Images of Delaware Beauty

Article as it appeared in Southern Delaware Magazine back in July 1995. Story written by Annette C. Silva of Southern Delaware Magazine.

 

 Down a driveway past enormous magnolia trees, a checkered porch appears with a classic swing and a chorus of birds. The constant hum a country road is hidden by a foliage while Lloydlee Heite works in this house far from the beach travelers hurrying by.He's pure Delaware, and yet he often captures images that speak to a wider world. "I've lived here all my life," said the Bridgeville photographer, "and, my grandfather lives next door." The only hint of a professional studio is a small sign by the road. Stepping off the porch and into the studio, however, you see another picture.

The walls reflect smiling women in a variety of settings: some are serene, strolling on the beach; some are pensive, or proud, in a home setting; others pick flowers or pretend to be coy. Portraits are his profession and female pulchritude is his specialty. "I'm very people oriented," he said, "and women are comfortable with my portraits."

Doric columns and colorful backdrops are provided in the studio if subjects choose to pose there. Many models, however, prefer to be photographed in their own home environment or a setting close to their heart, he said. Heite hauls his gear to homes, to the beach, or to a hayfield-"what ever makes them happy."

 

 

"This is my 8th year as a professional photographer," said the former 4-H agricultural extension agent who said he'd rather not tell his age. After graduation from the University of Delaware, Heite taught school for a few years in the Lake Forest district. "I was always doing photography, but only for the fun of it," he said. Then he decided to go full time.

"I began submitting photos to local publications and started concentrating on sports photography and portraits." He said he likes nature scenes, but doesn't seem to get around to shooting them unless humans adorn them. Heite said he thinks pure nature photography is more of an art form.

But, of course, his art is picturing human nature in all her beauty. "I try to show people as they see themselves," he said. For a personal portrait, he often shoots the person with a favorite hobby. "I try to capture the personality of the subject rather than to just do a portrait."  

Heite, who said he does between 15 and 30 takes on each subject, will talk with his subject to find out what he or she likes. Most of his male clients, he said, don't want to waste time on a portrait - they become uncomfortable and anxious to get on with it. Very young children are also a challenge, especially when parents are in the wings. On the other hand, girls and women, he said, understand that communication and patience add up to a successful product.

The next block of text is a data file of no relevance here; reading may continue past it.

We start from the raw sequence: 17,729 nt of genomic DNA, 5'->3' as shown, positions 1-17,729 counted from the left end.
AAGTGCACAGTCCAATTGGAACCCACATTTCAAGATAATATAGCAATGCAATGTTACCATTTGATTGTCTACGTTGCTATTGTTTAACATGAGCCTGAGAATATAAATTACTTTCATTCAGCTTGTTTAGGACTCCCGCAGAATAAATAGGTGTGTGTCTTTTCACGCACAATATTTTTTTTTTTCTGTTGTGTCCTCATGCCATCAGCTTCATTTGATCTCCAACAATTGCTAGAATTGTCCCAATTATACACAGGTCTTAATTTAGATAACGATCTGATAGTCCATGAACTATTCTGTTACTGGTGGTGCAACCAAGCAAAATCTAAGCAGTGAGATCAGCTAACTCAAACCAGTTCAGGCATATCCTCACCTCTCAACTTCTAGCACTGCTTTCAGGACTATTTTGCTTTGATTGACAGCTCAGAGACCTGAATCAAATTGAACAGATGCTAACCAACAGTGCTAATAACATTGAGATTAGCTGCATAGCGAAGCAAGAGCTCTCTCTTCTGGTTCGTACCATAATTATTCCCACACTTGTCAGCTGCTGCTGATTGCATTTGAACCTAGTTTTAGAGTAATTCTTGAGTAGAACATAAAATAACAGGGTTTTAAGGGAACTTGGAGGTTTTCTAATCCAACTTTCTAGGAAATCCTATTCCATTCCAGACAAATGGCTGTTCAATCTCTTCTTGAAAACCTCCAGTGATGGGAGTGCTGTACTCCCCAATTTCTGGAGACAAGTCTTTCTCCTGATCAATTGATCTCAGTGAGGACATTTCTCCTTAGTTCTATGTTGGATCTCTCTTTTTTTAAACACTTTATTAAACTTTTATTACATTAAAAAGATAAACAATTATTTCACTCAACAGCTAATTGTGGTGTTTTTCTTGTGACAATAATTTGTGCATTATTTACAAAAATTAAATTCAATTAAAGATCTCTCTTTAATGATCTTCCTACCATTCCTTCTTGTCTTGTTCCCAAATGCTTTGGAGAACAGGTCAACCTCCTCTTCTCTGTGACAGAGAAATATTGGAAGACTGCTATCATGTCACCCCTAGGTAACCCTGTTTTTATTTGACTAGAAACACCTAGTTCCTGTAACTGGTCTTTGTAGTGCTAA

Trust is important, too. "I try to convince clients that I'll show their best angle." To make people look better, Heite uses his bag of tricks; highlighting handsome features, hiding double chins and using light to help disguise nature's bloopers. It's part of the art.

And it's working, because Heite wins prizes and stays busy. In 1993, he won the Professional Photographers of Delaware portrait of the year award, and was runner up in that category for the last two years. He received the PPD's achievement award in 1990 and their Best in Show at a recent judged show.

In addition to portraits, Heite does weddings, graduations, school and club portraits and sports photography. He's a member of Wedding Photographers International and belongs to many local and national photography organizations. "I may be freelance, but I work a lot of evenings and weekends," he said.

 

Sports photography provides a break from portraits. "When you start doing something as a job, it can take the fun out of it," he said, so he likes to do a few things for himself. So, let me get this straight - taking pictures of pretty girls is work? "Of course, you want them to like the results," he said.

Loyal readers of Southern Delaware magazine see Lloydlee Heite's photography on the cover almost every month. Whether it's a portrait of a svelte young woman in a bikini or a Delaware Blue Hen in feathers, Heite's camera art shows southern Delaware charm and the photographer's eye for color, drama and detail.

 

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Photography by Lloydlee Heite

10277 Sunnyside Rd.

Bridgeville, DE 19933

(302) 337 - 8545

lloydlee@dol.net